A Fight to Wear Head Scarves

Photo Files: A Fight to Wear Head Scarves

Photo: Lynsey Addario for The New York Times
In most Muslim countries, it would be a nonevent to wear an Islamic head scarf. In Turkey, which has built its modern identity on secularism, head scarves are banned in schools and universities. Havva Yilmaz, shown center, found herself at the center of a political and cultural storm when she began wearing a head scarf in high school.


Photo: Lynsey Addario for The New York Times
Women walked beneath a portrait of Mustafa Kemal Ataturk, the founder of modern day, secular Turkey. For some young people today, freedom means the right to practice Islam, and self-expression means covering their hair.

Photo: Lynsey Addario for The New York Times
Like many young people at a time of religious revival across the Muslim world, Ms. Yilmaz is more observant than her parents. Her embrace of religion has thrust her into politics. She campaigned to allow women to wear scarves on college campuses, a movement that prompted debates across Turkey about where Islam fit into an open society.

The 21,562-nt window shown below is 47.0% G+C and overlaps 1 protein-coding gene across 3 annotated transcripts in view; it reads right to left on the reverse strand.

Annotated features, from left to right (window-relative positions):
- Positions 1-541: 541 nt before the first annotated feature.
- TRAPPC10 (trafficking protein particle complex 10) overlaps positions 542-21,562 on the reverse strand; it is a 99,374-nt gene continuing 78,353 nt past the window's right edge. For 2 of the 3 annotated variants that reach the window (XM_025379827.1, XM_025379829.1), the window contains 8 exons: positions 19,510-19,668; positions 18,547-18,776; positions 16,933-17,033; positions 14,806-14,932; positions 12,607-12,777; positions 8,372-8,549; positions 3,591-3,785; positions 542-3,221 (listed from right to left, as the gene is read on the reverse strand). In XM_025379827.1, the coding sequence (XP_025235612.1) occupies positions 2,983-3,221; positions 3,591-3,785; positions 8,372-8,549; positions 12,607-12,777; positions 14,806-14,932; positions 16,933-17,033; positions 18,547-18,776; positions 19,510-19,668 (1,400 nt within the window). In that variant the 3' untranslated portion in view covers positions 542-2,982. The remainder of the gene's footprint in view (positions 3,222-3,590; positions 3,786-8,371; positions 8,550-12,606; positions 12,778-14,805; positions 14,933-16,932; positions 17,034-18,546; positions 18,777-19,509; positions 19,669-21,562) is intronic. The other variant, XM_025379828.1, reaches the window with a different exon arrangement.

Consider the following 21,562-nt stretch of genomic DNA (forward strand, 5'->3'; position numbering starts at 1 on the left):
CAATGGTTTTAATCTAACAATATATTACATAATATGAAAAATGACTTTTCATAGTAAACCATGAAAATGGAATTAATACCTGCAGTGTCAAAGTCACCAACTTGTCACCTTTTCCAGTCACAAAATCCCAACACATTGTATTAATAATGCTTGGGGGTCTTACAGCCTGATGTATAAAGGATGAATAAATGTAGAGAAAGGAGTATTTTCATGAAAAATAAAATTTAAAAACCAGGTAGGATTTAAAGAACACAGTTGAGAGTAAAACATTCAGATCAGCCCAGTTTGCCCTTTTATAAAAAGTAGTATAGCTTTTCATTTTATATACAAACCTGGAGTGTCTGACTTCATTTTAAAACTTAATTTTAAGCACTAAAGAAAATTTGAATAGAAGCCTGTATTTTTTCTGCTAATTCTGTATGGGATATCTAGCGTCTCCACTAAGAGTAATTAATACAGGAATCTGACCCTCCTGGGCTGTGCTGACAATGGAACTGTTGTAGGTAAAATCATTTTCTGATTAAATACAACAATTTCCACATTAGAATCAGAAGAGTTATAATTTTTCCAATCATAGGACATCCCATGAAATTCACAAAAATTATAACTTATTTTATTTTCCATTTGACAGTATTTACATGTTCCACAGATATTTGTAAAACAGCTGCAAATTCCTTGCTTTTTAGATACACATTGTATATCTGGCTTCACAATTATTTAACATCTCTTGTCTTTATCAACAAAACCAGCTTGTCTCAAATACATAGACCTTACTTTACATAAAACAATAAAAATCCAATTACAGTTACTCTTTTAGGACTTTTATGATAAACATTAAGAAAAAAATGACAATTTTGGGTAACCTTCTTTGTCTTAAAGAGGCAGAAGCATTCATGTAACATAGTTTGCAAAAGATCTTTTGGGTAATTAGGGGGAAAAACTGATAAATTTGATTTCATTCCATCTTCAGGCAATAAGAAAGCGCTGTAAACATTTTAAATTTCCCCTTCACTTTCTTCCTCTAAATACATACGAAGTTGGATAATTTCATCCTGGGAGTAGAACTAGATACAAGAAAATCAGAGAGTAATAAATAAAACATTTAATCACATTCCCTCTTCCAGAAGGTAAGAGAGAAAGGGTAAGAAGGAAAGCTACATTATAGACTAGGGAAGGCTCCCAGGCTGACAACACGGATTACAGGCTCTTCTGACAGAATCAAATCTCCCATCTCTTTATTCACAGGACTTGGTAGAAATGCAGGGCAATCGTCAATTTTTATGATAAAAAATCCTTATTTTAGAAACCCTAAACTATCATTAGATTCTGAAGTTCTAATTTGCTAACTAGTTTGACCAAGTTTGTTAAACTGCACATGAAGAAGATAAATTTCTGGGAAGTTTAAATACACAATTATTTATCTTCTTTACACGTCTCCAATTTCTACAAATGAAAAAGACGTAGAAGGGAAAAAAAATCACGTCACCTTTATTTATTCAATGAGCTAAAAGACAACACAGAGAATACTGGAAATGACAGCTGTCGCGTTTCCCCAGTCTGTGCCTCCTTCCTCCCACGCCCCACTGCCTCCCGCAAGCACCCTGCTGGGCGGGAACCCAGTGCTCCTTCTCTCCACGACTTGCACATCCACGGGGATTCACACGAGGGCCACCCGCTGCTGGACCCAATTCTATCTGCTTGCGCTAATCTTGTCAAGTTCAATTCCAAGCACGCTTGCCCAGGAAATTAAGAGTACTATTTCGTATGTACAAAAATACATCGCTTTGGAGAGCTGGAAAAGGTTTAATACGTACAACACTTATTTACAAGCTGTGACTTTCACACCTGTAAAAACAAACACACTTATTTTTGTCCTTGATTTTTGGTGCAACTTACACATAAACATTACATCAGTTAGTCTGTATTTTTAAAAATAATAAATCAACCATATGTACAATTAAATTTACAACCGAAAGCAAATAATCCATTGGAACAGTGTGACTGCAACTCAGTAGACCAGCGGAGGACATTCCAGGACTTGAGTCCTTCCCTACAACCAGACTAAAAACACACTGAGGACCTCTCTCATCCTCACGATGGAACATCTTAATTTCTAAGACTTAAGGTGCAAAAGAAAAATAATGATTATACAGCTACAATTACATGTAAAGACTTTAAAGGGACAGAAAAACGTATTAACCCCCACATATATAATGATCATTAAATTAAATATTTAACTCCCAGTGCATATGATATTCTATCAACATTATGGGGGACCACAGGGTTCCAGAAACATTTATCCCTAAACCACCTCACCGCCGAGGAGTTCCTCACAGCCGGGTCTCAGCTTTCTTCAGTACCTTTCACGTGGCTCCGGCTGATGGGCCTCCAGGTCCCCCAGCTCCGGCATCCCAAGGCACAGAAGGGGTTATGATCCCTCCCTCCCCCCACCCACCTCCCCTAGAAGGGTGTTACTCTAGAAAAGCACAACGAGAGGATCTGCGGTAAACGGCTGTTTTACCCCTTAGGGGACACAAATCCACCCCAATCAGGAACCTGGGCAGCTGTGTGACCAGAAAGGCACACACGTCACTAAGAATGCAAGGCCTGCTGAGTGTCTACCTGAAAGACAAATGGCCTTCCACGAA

Photo: Lynsey Addario for The New York Times
Turkey remains a democratic experiment unique in the Muslim world. The country was never colonized by Western powers, as Arabs were. It gradually developed into a vibrant democracy. The fact that young people are protesting at all is one of its distinguishing features.

Source: The NewYork Times

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